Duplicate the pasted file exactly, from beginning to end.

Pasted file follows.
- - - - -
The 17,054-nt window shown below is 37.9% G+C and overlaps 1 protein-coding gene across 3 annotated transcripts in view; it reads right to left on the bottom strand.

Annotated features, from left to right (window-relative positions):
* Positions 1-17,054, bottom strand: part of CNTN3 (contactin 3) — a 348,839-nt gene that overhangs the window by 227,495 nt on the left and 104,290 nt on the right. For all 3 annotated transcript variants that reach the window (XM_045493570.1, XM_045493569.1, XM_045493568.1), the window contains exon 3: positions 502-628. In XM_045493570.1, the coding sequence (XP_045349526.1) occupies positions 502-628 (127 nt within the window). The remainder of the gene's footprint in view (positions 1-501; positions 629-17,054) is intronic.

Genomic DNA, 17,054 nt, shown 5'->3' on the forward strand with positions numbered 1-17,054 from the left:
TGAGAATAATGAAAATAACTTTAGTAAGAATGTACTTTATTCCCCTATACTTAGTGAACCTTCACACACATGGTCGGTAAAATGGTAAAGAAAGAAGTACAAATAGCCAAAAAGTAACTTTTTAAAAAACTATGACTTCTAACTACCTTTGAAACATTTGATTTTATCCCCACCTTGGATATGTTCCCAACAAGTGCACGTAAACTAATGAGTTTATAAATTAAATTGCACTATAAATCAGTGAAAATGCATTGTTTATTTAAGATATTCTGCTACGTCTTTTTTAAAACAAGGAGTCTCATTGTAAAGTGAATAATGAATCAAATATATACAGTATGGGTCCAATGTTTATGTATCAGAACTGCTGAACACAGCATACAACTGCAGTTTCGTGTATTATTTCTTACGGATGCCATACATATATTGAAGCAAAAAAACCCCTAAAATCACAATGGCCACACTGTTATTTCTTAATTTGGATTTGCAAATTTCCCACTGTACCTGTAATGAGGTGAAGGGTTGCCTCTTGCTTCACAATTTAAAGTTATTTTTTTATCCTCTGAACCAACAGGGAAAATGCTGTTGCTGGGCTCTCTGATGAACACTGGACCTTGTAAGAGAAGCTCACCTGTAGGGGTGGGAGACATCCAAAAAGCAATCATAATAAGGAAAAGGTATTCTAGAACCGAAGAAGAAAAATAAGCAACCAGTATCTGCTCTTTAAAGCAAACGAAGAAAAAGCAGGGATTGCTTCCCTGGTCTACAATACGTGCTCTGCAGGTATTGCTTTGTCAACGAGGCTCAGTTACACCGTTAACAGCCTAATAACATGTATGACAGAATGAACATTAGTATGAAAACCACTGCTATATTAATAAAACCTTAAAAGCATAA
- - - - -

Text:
The 17,054-nt window shown below is 37.9% G+C and overlaps 1 protein-coding gene across 3 annotated transcripts in view; it reads right to left on the bottom strand.

Annotated features, from left to right (window-relative positions):
* Positions 1-17,054, bottom strand: part of CNTN3 (contactin 3) — a 348,839-nt gene that overhangs the window by 227,495 nt on the left and 104,290 nt on the right. For all 3 annotated transcript variants that reach the window (XM_045493570.1, XM_045493569.1, XM_045493568.1), the window contains exon 3: positions 502-628. In XM_045493570.1, the coding sequence (XP_045349526.1) occupies positions 502-628 (127 nt within the window). The remainder of the gene's footprint in view (positions 1-501; positions 629-17,054) is intronic.

Genomic DNA, 17,054 nt, shown 5'->3' on the forward strand with positions numbered 1-17,054 from the left:
TGAGAATAATGAAAATAACTTTAGTAAGAATGTACTTTATTCCCCTATACTTAGTGAACCTTCACACACATGGTCGGTAAAATGGTAAAGAAAGAAGTACAAATAGCCAAAAAGTAACTTTTTAAAAAACTATGACTTCTAACTACCTTTGAAACATTTGATTTTATCCCCACCTTGGATATGTTCCCAACAAGTGCACGTAAACTAATGAGTTTATAAATTAAATTGCACTATAAATCAGTGAAAATGCATTGTTTATTTAAGATATTCTGCTACGTCTTTTTTAAAACAAGGAGTCTCATTGTAAAGTGAATAATGAATCAAATATATACAGTATGGGTCCAATGTTTATGTATCAGAACTGCTGAACACAGCATACAACTGCAGTTTCGTGTATTATTTCTTACGGATGCCATACATATATTGAAGCAAAAAAACCCCTAAAATCACAATGGCCACACTGTTATTTCTTAATTTGGATTTGCAAATTTCCCACTGTACCTGTAATGAGGTGAAGGGTTGCCTCTTGCTTCACAATTTAAAGTTATTTTTTTATCCTCTGAACCAACAGGGAAAATGCTGTTGCTGGGCTCTCTGATGAACACTGGACCTTGTAAGAGAAGCTCACCTGTAGGGGTGGGAGACATCCAAAAAGCAATCATAATAAGGAAAAGGTATTCTAGAACCGAAGAAGAAAAATAAGCAACCAGTATCTGCTCTTTAAAGCAAACGAAGAAAAAGCAGGGATTGCTTCCCTGGTCTACAATACGTGCTCTGCAGGTATTGCTTTGTCAACGAGGCTCAGTTACACCGTTAACAGCCTAATAACATGTATGACAGAATGAACATTAGTATGAAAACCACTGCTATATTAATAAAACCTTAAAAGCATAA